Fungal infections are major killers and claim more lives every year than HIV or malaria. There are even some that infect insects and turn them into zombies. A new TV show bringing this horror story into the spotlight has got a lot of people wondering – are humans next?
Meet the famous fungal villains
Bingeworthy HBO series The Last of Us based on the computer game of the same name presents a scenario of a zombie apocalypse resulting from the infection of humanity by a fungus. The fungal group Cordyceps is blamed for these infections in the show, turning victims into crazed zombies that attack and bite the uninfected turning them into more crazed zombies. As with all the best horror stories there is a tiny element of truth in the basic concept and scenario.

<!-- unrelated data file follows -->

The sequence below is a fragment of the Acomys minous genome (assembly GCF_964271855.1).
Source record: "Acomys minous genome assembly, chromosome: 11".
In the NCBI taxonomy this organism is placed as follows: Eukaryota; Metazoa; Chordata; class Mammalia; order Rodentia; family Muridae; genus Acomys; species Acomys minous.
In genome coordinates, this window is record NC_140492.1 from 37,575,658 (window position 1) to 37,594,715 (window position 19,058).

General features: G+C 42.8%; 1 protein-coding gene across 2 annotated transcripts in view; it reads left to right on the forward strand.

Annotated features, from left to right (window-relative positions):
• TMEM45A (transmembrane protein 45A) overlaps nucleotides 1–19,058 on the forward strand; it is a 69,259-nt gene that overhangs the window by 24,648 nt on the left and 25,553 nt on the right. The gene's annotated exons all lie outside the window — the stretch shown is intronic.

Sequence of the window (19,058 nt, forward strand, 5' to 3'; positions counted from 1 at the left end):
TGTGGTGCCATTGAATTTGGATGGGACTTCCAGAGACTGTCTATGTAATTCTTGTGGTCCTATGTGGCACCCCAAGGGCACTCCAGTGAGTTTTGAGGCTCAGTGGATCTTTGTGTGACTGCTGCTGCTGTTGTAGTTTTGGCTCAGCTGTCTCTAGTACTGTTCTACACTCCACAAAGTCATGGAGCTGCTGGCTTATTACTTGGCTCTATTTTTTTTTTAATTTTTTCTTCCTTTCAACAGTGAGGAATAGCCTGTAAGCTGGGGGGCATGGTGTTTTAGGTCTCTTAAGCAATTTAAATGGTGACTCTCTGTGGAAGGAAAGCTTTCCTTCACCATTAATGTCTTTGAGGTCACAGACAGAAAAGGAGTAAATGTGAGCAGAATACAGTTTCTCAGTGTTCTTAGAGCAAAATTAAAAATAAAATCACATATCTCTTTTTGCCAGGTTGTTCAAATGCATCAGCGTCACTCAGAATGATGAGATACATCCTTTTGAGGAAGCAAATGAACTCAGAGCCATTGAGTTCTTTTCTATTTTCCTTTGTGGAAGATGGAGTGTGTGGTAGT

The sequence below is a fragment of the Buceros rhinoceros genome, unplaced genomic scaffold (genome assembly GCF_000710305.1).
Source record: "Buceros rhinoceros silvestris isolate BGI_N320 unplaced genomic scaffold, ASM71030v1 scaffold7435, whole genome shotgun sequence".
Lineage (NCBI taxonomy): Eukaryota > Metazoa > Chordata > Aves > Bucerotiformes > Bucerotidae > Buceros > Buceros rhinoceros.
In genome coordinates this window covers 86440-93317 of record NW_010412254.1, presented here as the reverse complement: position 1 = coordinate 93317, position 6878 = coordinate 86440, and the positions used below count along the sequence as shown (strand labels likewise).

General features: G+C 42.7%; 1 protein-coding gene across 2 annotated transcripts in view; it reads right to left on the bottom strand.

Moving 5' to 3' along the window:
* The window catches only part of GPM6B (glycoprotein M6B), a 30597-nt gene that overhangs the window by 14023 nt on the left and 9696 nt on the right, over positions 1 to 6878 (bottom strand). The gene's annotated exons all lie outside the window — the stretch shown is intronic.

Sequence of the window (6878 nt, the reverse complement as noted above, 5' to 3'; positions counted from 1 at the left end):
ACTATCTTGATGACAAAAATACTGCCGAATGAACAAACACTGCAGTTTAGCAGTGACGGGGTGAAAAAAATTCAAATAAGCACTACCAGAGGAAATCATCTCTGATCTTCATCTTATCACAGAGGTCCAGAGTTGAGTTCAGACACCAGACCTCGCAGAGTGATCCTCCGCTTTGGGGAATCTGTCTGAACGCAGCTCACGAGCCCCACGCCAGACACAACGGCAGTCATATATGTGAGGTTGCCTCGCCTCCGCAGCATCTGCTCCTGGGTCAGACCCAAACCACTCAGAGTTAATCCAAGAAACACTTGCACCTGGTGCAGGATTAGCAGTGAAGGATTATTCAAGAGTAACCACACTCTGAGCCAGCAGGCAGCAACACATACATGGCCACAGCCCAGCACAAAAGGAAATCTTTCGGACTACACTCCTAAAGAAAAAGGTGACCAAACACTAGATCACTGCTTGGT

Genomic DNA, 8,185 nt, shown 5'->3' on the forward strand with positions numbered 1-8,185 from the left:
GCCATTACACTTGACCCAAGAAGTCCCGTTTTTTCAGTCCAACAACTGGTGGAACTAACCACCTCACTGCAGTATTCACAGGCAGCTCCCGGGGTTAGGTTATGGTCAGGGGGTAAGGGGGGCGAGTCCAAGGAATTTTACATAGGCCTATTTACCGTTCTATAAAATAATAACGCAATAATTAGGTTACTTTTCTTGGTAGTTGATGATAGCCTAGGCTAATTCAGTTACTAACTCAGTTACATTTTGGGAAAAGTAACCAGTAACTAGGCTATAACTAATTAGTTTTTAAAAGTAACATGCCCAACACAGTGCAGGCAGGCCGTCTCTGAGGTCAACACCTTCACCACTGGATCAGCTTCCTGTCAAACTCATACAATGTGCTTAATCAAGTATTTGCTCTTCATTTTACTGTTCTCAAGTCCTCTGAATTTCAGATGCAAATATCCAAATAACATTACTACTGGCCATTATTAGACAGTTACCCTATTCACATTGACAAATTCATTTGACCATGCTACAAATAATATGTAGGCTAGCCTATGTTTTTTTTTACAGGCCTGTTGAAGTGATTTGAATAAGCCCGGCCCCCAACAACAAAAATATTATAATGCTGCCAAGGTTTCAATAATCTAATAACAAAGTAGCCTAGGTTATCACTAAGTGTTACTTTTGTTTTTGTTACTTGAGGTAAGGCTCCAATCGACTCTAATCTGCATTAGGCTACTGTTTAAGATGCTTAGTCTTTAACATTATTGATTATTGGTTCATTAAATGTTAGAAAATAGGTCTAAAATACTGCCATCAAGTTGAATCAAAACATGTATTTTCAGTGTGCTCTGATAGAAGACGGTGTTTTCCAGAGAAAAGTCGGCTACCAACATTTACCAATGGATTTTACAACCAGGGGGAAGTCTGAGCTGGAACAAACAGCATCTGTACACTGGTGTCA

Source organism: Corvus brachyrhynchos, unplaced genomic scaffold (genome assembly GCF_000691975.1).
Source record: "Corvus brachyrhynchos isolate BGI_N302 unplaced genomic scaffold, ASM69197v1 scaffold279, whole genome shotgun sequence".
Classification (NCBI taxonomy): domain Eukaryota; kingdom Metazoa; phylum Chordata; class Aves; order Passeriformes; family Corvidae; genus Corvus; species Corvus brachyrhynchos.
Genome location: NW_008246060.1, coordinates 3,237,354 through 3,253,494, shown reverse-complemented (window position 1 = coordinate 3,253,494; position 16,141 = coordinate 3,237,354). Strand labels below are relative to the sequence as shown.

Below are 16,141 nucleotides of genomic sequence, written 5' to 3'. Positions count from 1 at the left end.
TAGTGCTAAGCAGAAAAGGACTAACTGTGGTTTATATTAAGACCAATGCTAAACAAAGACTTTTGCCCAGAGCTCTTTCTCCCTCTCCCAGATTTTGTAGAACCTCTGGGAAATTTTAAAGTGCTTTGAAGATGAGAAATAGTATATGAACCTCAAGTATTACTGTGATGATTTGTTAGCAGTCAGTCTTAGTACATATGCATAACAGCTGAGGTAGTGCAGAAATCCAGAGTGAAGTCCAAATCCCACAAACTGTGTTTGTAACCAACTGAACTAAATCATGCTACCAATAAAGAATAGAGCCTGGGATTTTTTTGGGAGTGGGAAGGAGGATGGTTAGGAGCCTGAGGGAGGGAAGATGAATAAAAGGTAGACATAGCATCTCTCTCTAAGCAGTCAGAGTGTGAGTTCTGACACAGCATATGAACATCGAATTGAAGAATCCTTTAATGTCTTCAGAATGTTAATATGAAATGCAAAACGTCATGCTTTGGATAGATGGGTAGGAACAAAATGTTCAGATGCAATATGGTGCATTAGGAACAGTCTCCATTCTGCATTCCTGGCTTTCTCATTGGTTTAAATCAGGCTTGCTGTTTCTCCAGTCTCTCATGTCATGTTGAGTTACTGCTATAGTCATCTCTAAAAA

The taxonomy of the fungi that have been traditionally placed in the genus Cordyceps is very complex. We now know that they are in two big families, the Cordycipitaceae and the Ophiocordycipitaceae in the Order Hypocreales.
Each of these families include a number of different genera, many of which are entomopathogenic – meaning they attack insects and other arthropods – and which have the capacity to kill the insect they infect. In many of these cases the infection is relatively straightforward – the insect gets infected and slowly the fungus colonises the host until the insect dies because it can no longer function effectively. The insects are a good vehicle for reproduction purposes and provide a good food source too.
The hypnotic power of the zombie ant fungus